In this series of posts, we’re going to take a look at how long different spirits keep. In this post, we’re looking at vermouth, of which there are two types.
However, before we get to the types, a little on what vermouth is and how to store it.
Vermouth is basically a form of fortified wine, which means the shelf life, especially when open, is much better than an ordinary wine. That said, you should keep vermouth the same way as you do a wine.
When storing an unopened bottle you should store it in a cool, dark place away from sunlight and any sources of heat. Once the bottle has been opened, use the original cap to seal the bottle and, once open, store it in the fridge (as you would any other wine).
Storing it in the fridge will prolong the life; a bottle of vermouth stored outside of the fridge will deteriorate a lot faster.
An unopened bottle of vermouth will, stored as described above, last three to four years. If the bottle has a best before date, you can add a couple or so years to this date.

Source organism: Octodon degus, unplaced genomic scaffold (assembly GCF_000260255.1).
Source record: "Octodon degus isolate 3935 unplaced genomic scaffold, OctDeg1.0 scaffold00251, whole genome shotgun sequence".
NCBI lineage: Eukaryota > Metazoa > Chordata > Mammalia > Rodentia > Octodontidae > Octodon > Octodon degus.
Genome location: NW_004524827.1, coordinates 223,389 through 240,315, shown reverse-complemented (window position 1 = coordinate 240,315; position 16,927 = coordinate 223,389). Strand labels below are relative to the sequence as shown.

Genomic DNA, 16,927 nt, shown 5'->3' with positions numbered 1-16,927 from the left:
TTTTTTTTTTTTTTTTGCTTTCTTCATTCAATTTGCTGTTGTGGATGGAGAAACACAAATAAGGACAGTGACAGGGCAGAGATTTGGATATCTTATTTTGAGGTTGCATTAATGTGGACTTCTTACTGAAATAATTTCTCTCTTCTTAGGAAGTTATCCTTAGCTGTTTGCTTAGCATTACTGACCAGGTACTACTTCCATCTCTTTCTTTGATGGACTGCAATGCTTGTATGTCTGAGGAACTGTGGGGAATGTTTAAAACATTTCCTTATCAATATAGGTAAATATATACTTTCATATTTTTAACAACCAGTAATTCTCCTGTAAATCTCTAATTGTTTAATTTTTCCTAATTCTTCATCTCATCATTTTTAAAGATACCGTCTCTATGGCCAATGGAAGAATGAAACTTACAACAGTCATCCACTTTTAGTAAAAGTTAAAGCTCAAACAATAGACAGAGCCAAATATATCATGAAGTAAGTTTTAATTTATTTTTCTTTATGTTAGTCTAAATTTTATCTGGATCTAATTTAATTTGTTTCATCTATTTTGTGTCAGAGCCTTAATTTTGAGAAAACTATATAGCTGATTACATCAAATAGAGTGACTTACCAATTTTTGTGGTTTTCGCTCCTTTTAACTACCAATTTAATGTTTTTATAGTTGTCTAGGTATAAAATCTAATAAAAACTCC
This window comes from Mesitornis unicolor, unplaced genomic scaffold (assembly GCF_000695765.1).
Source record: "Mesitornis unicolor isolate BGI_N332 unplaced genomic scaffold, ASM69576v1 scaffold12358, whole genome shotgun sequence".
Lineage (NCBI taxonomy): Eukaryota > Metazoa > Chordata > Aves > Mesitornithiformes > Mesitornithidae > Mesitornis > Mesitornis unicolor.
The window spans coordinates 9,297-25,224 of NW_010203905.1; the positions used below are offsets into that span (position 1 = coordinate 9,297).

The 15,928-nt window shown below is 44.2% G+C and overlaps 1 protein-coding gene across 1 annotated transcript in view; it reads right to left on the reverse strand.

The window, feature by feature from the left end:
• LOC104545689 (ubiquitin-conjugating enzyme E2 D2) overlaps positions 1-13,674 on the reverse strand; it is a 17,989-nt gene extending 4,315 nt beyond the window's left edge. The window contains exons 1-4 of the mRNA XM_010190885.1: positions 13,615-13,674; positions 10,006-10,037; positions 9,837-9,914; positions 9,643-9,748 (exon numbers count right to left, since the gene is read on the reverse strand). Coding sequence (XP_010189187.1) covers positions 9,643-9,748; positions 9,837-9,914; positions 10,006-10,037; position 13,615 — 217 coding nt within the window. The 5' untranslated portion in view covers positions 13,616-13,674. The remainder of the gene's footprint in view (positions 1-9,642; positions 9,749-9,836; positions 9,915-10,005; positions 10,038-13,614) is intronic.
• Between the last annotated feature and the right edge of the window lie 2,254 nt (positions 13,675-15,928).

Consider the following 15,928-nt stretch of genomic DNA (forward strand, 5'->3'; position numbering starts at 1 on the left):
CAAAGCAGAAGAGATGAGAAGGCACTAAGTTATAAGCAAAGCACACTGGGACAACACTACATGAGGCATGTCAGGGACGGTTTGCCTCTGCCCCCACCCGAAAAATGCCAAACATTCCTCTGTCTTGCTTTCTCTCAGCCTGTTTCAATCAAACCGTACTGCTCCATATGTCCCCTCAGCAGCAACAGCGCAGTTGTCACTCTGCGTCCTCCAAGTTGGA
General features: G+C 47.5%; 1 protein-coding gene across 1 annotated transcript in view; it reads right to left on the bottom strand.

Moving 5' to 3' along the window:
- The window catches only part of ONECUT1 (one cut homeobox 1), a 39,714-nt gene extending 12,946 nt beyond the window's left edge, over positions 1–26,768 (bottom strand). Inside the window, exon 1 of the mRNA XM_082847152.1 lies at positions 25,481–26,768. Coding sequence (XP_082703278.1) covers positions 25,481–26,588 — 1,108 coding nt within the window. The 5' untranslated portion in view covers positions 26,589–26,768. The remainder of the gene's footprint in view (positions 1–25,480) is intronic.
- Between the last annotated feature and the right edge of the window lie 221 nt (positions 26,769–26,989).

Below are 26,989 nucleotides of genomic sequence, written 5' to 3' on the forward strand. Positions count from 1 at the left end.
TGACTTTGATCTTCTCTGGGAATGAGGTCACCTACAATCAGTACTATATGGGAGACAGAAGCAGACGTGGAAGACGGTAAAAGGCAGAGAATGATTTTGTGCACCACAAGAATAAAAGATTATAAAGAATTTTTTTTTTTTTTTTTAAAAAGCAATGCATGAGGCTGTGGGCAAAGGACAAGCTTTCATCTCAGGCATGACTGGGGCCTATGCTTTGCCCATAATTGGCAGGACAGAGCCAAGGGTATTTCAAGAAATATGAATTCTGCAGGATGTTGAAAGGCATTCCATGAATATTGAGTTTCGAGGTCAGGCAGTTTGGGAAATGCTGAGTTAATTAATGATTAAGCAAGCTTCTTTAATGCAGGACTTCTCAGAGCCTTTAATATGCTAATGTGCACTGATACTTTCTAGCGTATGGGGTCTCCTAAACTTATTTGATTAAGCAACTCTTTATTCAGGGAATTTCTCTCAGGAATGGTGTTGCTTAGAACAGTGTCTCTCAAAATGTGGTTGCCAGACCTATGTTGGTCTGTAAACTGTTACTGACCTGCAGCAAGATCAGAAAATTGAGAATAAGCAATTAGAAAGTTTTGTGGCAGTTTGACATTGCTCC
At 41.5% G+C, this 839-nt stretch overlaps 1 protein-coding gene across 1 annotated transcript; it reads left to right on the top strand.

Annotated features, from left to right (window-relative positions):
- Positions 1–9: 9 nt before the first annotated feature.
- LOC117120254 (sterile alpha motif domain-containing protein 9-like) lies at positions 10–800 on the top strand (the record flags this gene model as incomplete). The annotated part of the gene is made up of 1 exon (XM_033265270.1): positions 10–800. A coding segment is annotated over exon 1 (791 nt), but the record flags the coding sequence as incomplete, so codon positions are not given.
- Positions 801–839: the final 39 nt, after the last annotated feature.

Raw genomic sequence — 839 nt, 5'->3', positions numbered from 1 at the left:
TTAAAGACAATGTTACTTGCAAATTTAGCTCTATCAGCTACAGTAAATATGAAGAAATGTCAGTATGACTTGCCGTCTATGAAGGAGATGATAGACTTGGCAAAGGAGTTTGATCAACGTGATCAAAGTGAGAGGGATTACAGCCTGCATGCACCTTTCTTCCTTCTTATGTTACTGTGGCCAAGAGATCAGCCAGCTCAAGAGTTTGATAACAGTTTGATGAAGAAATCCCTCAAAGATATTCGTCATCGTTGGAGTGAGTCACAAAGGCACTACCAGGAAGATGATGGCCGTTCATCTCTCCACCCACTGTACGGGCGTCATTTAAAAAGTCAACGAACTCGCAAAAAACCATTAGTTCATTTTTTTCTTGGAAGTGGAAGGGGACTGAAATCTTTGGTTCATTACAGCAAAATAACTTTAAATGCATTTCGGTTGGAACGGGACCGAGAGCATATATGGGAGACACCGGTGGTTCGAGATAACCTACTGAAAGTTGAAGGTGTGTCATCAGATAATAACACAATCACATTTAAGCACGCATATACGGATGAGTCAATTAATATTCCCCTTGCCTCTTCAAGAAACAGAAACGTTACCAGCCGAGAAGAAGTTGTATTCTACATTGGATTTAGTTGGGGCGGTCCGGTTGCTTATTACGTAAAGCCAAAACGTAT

Once opened, the duration you can store the vermouth and it retain its flavour and good quality will depend on the type of vermouth.
The first type of vermouth is dry vermouth which can be kept in the fridge for between three and four weeks.
The second type of vermouth is sweet vermouth which is generally more fruity than dry vermouth and will retain flavour and good quality for between six and eight weeks.
Do bear in mind that the above are estimates based on quality of original spirit and how well the vermouth is stored. Also, the above is for best quality; vermouth will remain drinkable for a time over these estimates in declining quality.
Vermouth generally doesn’t go bad per se, but it can. If you notice ant off odours, or signs of mould or other contaminants in the bottle, it should be discarded.
|How long does......keep|
|How Long Does Vermouth Keep|